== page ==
Morning Links

Morning Links: $10,000 Britney Spears Painting Edition

The cover of Britney Spears’s debut album, …Baby One More Time (2009).

COURTESY JIVE

In the Berkshires

A judge ruled yesterday not to halt the Berkshire Museum from selling pieces from its collection at Sotheby’s in New York. Barring additional legal action, the first works, including a Norman Rockwell that could go for more than $30 million, will hit the block on Monday. [ARTnews]

One of Rockwell’s sons, Tom Rockwell, who had sued to stop the sale, told CBS Evening News, of his father, “We kind of feel like he’d be rolling over in his grave if he actually knew about this.” [CBS Evening News]

The Talent

The indefatigable painter Josh Smith, who’s known for his paintings of his name, fish, stop signs, and leaves, among other things, will now show at David Zwirner. [ARTnews]

At a charity auction in Las Vegas to fund the creation of a memorial to honor the victims of the recent shooting there, a painting by Britney Spears sold for $10,000, ET reports. The buyer? The storied host of Lifestyles of the Rich and Famous, Robin Leach. [ET]

The singer recently showed herself on Instagram hard at work on a painting. [@britneyspears/Instagram]

The Museum of Arts and Design in New York has started a new $50,000 artist prize that will annually honor an artist working in craft. [ARTnews]

Big Business

David Zwirner talked with Forbes about presenting Yayoi Kusama’s latest “Infinity Room” installations in New York. “Her success has been a bit of a challenge for us,” Zwirner said. “You’ve seen the crowds. It’s amazing to be part of this journey but the crowds are unprecedented as we are an institution that is free to the public, so we are trying to make sure that everyone who wants to see the show can see the show.” He added, “It will all work itself out and no one is crying us a river. But we are spending more money on this than we are spending on any exhibition.” [Forbes]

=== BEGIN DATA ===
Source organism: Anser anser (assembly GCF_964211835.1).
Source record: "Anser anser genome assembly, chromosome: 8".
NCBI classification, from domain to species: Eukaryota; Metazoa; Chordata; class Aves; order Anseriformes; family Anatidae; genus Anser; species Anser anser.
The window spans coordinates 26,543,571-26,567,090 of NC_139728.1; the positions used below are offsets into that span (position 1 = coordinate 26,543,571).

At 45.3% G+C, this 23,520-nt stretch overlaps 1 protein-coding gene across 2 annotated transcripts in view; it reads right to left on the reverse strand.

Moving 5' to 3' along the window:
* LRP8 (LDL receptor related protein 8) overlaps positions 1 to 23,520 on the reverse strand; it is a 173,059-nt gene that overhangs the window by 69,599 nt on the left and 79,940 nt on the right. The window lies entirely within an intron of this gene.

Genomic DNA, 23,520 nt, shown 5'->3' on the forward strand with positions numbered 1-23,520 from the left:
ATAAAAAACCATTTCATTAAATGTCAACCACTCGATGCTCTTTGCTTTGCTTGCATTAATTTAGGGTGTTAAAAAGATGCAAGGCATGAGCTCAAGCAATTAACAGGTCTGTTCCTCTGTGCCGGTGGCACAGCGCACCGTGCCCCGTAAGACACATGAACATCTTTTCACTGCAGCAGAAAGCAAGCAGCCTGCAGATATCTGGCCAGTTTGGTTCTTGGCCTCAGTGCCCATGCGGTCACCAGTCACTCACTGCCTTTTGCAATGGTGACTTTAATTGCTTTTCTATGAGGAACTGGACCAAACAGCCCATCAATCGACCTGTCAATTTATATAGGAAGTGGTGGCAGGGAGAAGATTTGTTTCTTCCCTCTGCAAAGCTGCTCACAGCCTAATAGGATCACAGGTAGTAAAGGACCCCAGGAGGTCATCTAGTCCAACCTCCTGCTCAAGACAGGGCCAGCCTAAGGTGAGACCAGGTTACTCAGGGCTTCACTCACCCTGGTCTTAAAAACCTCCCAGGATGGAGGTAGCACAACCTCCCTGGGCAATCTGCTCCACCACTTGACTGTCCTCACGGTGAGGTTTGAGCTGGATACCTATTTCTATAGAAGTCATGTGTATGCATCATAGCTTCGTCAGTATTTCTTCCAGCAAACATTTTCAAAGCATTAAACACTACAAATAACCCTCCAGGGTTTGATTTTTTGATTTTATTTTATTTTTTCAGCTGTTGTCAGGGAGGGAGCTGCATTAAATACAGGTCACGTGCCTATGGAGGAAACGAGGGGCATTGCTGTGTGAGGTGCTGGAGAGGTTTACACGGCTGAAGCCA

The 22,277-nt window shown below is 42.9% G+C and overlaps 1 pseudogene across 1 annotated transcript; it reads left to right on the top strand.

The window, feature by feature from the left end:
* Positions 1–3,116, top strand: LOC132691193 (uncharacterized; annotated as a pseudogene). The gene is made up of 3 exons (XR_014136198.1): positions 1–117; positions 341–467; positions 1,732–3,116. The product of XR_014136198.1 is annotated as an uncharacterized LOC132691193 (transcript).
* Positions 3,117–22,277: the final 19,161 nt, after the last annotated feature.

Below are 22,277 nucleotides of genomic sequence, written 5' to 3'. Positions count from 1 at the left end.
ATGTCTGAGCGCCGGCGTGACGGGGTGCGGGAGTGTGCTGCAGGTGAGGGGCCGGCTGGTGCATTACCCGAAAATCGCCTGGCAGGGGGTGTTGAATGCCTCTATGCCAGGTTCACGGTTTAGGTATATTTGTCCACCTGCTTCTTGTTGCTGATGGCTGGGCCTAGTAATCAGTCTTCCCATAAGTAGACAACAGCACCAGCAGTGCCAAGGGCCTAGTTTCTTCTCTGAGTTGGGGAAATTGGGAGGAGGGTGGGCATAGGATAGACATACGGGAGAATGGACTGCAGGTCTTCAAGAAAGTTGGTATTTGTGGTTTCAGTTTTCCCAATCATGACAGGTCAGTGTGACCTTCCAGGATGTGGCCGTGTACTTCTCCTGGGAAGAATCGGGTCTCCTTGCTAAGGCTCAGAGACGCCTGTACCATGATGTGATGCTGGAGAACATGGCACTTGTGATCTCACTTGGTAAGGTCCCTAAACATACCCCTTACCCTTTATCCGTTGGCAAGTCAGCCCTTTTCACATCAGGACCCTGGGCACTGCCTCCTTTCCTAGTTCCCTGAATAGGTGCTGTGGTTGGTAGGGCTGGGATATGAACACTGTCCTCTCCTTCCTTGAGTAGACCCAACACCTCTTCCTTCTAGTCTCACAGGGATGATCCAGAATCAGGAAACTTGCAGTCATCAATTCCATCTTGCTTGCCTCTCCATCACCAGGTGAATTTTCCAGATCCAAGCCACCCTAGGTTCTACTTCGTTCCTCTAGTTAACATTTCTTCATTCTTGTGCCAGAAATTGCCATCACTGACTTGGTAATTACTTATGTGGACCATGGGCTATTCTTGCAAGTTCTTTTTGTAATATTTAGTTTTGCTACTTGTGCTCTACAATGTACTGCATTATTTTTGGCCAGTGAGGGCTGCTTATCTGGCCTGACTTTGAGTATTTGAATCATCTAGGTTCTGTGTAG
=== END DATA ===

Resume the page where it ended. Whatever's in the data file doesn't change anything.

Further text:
Almost half of all collectors say that a lack of standards in the art industry about issues related to transparency and trust are a concern, according to the latest Deloitte Art & Finance Report, which Sarah P. Hanson examined in the pages of the Art Newspaper. [The Art Newspaper]

On the Museum Front

The National Gallery of Art’s director, Earl “Rusty” Powell, will step down in 2019 after more than a quarter-century on the job, the Washington Post‘s Geoff Edgers reported, writing that his “tenure has been marked by the collection’s growth, the renovation of nearly every space and a startling lack of controversy.” [The Washington Post]

The Nelson-Atkins Museum of Art in Kansas City, Missouri, announced that it has added 800 photographs to its holdings over the past two years, the New York Times reported. A $10 million grant from the Hall Family Foundation funded the endeavor. [The New York Times]

The Akron Art Museum will once again be open on Tuesdays from 11 a.m. to 5 p.m.—time it cut from its schedule during the economic downturn in 2008 and 2009, according to Cleveland.com. On November 28 it will also offer one-year free memberships to the museum. [Cleveland.com]

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